Isadore Meyerowitz is a man of mystery. No one knows when or where he was born or how to spell his last name! It is thought he was of Russian or Polish descent.
In his early 30's, Isadore was a faithful traveling companion of Peter Lassen for seven years. He was described by writers of his day as intelligent, likeable, generous, gentle, and kind. Isadore was a valuable companion because he knew the local Indians well and spoke their dialects.
After several years of living between Indian Valley and Honey Lake Valley, Isadore settled in a home he built in Buntingville, between present-day Standish and Janesville. George Lathrop, William Reed, Jack the Sailor, and a Native American woman were living with the Meyerowitz.
In July 1856, Jack and Isadore decided to build a boat to sail on Honey Lake. They made the "boat" by removing the wheels of a pioneer wagon box. Neighbors warned them against sailing it. Despite these warnings, Isadore, the Native American woman, Lathrop, Reed, Jack the Sailor, and R.J. Scott sailed the boat.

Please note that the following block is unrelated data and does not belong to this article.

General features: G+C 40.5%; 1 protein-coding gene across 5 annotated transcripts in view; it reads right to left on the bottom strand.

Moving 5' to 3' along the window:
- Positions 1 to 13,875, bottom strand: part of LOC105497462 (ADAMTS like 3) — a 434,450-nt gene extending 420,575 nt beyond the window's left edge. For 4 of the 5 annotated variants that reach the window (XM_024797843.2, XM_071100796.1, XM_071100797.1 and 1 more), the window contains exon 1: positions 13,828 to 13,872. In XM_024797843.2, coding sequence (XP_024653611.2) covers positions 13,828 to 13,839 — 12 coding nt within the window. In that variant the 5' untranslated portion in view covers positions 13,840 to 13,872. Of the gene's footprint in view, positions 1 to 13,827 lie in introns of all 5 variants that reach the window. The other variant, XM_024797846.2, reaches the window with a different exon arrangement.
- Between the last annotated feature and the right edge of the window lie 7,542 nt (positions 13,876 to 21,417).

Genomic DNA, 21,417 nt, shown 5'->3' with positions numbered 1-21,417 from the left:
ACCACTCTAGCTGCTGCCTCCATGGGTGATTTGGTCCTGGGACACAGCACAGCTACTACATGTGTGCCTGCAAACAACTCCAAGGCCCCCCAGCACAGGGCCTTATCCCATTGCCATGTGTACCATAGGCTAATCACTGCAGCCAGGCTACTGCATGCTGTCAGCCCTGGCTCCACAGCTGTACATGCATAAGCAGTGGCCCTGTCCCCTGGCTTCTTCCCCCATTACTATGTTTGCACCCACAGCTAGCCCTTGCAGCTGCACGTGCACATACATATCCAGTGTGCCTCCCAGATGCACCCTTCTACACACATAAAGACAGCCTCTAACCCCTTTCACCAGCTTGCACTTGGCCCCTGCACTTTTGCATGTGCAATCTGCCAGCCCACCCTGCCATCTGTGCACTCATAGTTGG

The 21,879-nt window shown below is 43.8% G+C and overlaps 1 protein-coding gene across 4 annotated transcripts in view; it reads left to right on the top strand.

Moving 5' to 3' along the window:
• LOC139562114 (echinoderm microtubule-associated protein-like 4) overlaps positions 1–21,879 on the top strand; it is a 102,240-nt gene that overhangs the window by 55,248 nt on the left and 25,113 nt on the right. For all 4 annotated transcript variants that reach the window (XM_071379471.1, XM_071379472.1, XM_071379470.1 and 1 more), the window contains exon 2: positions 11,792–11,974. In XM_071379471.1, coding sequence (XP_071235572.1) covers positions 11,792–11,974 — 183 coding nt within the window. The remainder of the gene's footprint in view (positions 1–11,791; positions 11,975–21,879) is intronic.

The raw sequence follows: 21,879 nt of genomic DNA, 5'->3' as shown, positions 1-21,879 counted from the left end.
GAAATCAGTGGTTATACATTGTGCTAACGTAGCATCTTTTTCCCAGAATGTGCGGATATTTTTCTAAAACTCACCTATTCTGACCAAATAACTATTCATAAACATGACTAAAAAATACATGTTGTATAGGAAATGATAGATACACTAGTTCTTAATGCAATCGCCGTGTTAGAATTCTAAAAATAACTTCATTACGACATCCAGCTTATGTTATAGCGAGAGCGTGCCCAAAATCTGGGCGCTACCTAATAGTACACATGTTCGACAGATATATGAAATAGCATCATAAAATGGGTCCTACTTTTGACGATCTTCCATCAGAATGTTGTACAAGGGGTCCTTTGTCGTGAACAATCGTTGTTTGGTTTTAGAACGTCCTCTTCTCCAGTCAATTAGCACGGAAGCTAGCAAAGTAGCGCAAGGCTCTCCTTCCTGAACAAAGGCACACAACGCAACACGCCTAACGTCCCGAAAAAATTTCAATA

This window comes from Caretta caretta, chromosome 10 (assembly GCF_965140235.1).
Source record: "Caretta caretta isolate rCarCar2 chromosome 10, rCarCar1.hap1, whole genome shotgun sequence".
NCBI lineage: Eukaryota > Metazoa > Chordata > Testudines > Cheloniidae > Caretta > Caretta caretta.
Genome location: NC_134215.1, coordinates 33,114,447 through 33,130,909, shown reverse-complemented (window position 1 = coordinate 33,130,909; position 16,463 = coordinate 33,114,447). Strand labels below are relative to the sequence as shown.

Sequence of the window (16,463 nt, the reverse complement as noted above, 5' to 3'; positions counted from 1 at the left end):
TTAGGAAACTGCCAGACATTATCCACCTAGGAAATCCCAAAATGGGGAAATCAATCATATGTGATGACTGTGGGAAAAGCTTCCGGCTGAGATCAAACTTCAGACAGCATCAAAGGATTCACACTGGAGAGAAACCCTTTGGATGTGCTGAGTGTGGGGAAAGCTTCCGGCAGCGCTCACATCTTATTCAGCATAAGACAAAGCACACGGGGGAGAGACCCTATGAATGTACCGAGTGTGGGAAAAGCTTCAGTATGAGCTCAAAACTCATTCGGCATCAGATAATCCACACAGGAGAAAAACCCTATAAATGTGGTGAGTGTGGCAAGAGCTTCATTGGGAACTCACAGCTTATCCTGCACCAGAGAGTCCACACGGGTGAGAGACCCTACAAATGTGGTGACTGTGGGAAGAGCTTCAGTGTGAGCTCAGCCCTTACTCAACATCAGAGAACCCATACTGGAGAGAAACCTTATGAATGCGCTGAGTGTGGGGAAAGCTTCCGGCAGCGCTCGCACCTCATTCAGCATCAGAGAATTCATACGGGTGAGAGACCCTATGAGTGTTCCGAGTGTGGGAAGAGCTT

A gust of wind turned the boat over and threw them into the lake. They clung to the side of the boat or got up on the bottom of it. The Indian woman slipped from the side of the boat. Isadore kept pulling her back. Finally he tired and she drowned. Tired himself, he gave up hope and let go of the boat.
Lathrop decided he would swim to the shore. He, too, tired and almost gave up, but he discovered the water was waist deep. He walked to shore! People discovered how shallow Honey Lake was and determined the ill-fated drowning of Isadore and the woman was pointless. Their bodies were never found.
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